Original URL: http://www.theregister.co.uk/2012/09/26/nats_violin/
UK air traffic controller lands 6,000-seater VDI on flashy Violin arrays
Chucks XP out the Windows, makes way for Citrix Xen
The UK's national air transportation service is basing a 6,000 seat private cloud VDI system on flash arrays from VIOLIN Memory.
NATS is the UK's provider of en-route and other air navigation services. It is separate from the Civil Aviation Authority which is the UK’s aviation regulator with responsibilities for airspace policy, safety regulation, economic regulation and consumer protection.
Virtual Desktop Infrastructure (VDI) is notoriously susceptible to boot storms, when hundreds if not thousands of desktops start up at the same time – requiring the central storage resource on which the virtual desktop image files are stored to serve the files as fast as possible. Flash memory arrays, with their ability to respond to many more IO requests per minute than disk drive arrays – while taking up far less space and needing far less power – are becoming a an increasingly popular alternative to disk drive arrays for VDI applications because of this.
NATS CIO Gavin Walker said: "To cater for the heavy loads generated by boot storms and log-off periods, a traditional storage area network (SAN) based solution would have required many shelves of disks, consumed more power, required significant cooling and incurred higher maintenance costs.”
Walker talked to The Reg last year; you can see two videos here.
All of NATS' desktops will be migrated to VDI and away from physical PCs in a project running from this month to August 2013. NATS expects to save £9m over four years with its VDI implementation (compared to a disk drive array-based scheme) as well as becoming a "greener" organisation and adhering to service level agreements for its users.
The project, claimed to be the largest cloud-based infrastructure implementation in the UK transport sector to date, will improve collaboration between NATS and its business partners across the several NATS locations and regions in the UK.
Violin Memory's EMEA MD Garry Veale said NATS "will be able to deploy wholly new application capabilities to their user population without having to involve any ‘rip and replace technologies’.”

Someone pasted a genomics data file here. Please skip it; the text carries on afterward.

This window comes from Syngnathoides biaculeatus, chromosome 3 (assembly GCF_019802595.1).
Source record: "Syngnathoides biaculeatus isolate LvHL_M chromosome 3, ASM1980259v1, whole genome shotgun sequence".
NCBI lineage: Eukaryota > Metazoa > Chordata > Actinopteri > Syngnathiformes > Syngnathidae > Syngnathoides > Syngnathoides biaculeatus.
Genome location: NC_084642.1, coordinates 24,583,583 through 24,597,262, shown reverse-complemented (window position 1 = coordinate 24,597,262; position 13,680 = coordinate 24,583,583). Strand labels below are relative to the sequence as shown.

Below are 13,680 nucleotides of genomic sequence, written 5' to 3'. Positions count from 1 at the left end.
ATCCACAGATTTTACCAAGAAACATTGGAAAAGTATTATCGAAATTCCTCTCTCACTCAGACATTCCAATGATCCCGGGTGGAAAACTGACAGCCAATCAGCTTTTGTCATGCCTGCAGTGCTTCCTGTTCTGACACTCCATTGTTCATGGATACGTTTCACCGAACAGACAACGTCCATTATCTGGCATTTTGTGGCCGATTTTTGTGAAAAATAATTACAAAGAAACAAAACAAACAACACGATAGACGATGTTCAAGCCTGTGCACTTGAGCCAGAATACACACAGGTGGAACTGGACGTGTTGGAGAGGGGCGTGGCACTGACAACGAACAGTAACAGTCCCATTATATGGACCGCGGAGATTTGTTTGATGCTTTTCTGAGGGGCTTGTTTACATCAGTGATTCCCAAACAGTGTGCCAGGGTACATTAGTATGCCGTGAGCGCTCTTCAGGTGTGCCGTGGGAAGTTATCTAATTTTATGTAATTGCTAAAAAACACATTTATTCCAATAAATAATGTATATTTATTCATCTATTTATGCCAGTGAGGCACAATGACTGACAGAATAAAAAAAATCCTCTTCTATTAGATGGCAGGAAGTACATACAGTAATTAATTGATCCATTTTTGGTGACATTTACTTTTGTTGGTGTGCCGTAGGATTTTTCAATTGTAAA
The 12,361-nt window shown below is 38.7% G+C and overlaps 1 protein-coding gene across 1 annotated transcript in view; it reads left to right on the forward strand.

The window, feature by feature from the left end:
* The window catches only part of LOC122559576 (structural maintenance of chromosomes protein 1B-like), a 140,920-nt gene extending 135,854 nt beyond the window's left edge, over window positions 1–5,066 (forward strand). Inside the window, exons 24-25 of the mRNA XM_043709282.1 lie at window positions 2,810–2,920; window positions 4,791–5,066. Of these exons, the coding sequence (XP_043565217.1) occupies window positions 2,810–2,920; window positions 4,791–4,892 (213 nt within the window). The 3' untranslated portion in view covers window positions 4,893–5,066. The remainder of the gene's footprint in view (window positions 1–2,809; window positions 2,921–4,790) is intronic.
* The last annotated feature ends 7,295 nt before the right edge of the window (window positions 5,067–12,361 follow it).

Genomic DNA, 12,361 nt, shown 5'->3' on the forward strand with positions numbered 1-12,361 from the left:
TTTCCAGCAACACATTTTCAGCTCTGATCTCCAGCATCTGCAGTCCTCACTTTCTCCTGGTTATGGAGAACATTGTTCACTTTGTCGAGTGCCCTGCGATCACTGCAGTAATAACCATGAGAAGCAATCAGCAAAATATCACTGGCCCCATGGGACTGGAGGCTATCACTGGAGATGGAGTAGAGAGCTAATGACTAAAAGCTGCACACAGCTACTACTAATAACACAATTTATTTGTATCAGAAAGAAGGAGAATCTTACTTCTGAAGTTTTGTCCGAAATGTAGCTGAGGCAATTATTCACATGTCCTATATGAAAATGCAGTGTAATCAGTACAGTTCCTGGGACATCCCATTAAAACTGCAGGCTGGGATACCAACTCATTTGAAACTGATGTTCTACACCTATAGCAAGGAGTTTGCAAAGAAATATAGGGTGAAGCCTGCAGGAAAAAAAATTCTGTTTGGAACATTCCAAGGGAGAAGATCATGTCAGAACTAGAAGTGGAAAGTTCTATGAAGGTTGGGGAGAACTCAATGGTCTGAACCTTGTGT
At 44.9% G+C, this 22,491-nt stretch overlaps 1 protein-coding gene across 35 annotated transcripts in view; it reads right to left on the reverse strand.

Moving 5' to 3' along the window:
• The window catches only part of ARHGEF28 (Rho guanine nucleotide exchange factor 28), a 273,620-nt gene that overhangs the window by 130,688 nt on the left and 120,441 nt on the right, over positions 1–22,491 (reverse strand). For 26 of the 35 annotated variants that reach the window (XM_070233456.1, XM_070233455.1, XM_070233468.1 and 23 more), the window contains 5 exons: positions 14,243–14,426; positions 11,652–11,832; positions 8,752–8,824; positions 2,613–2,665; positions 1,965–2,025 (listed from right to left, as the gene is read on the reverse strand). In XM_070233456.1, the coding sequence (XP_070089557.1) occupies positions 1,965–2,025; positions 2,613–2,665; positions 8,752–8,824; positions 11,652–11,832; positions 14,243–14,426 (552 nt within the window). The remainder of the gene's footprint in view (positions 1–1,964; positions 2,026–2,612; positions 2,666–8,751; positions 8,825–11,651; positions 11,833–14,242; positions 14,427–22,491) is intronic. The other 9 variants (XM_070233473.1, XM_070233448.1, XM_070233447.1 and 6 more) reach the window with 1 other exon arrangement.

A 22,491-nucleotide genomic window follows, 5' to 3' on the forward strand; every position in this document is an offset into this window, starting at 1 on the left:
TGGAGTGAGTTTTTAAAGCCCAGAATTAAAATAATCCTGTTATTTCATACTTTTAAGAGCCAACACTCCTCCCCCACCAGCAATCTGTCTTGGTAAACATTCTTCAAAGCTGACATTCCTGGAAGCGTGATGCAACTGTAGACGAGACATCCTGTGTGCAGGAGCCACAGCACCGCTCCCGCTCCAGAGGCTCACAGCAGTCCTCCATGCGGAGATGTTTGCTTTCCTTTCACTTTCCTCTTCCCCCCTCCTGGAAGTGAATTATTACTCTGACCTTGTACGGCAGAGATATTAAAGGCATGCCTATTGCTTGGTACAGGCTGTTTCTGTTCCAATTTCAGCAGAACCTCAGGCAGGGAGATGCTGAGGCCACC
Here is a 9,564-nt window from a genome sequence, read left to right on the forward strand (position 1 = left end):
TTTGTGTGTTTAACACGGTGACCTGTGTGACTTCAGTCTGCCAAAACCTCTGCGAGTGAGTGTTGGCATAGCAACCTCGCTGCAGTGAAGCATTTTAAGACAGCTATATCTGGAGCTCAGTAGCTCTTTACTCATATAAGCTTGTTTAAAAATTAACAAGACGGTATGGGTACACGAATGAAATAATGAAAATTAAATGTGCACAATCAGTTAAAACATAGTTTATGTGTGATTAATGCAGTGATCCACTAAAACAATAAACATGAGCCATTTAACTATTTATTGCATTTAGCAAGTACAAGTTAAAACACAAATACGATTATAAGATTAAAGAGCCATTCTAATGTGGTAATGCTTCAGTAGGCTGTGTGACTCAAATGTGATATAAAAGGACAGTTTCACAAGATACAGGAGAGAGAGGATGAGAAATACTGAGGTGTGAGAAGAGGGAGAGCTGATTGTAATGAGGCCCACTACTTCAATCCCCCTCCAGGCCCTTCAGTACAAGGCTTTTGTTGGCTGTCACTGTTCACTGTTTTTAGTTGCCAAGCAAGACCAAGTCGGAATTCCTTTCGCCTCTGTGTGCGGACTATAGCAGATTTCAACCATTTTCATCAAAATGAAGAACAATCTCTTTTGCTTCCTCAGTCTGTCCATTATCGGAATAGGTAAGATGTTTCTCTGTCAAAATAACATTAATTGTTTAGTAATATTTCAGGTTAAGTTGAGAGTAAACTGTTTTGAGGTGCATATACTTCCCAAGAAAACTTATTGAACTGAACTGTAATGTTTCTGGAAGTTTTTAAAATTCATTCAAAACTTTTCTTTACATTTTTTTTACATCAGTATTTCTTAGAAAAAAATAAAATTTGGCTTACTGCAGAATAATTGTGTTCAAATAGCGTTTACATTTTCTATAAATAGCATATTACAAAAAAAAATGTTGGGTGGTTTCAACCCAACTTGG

The current and ageing NATS desktop platform was released eight years ago and provides a desktop and laptop fat client estate running Windows XP.
The power behind the thrones...
There will be two Violin Memory v6616 arrays which will be integrated with Cisco Switches for core networking, HP c7000 Blade Center and gen 8 ProLiant blade servers, supplied by Ultima Business Systems – which is also providing hardware infrastructure design and build services. Point to Point, a desktop and cloud application specialist, is leading on the design and build of the desktop platform and all related services.
Citrix NetScalers are being used for load balancing and secure remote access. The software applications are Citrix Xen App 6.5 and Xen Desktop 5.5. These will not be used initially, but the platform will be capable of supporting XenDesktop as and when required by NATS. The SW also includes Xen Server, Xen Client Enterprise, the full AppSense Management suite, and Microsoft SCCM and SCOM. NATS' project involves some existing desktops being re-purposed with light touch OS to access the virtual desktop service. There will be a small number of Wyse Xenith devices for hot desks or light touch user locations.
NATS is also evaluating thin and zero clients from a range of vendors for future use - the market is developing rapidly – particularly around system on chip devices with low power consumption and minimal desk-side management. The new VDI platform will also enable staffers to bring their devices to work, which, NATS says, is core to the strategy and enables "any device, anywhere" type access to NATS' IT services.
The organisation has chosen a cloud approach to get itself a strategic platform for service optimisation, scalability and agility as well as reduced cost per seat and a transformed end user experience; XP really is getting on. ®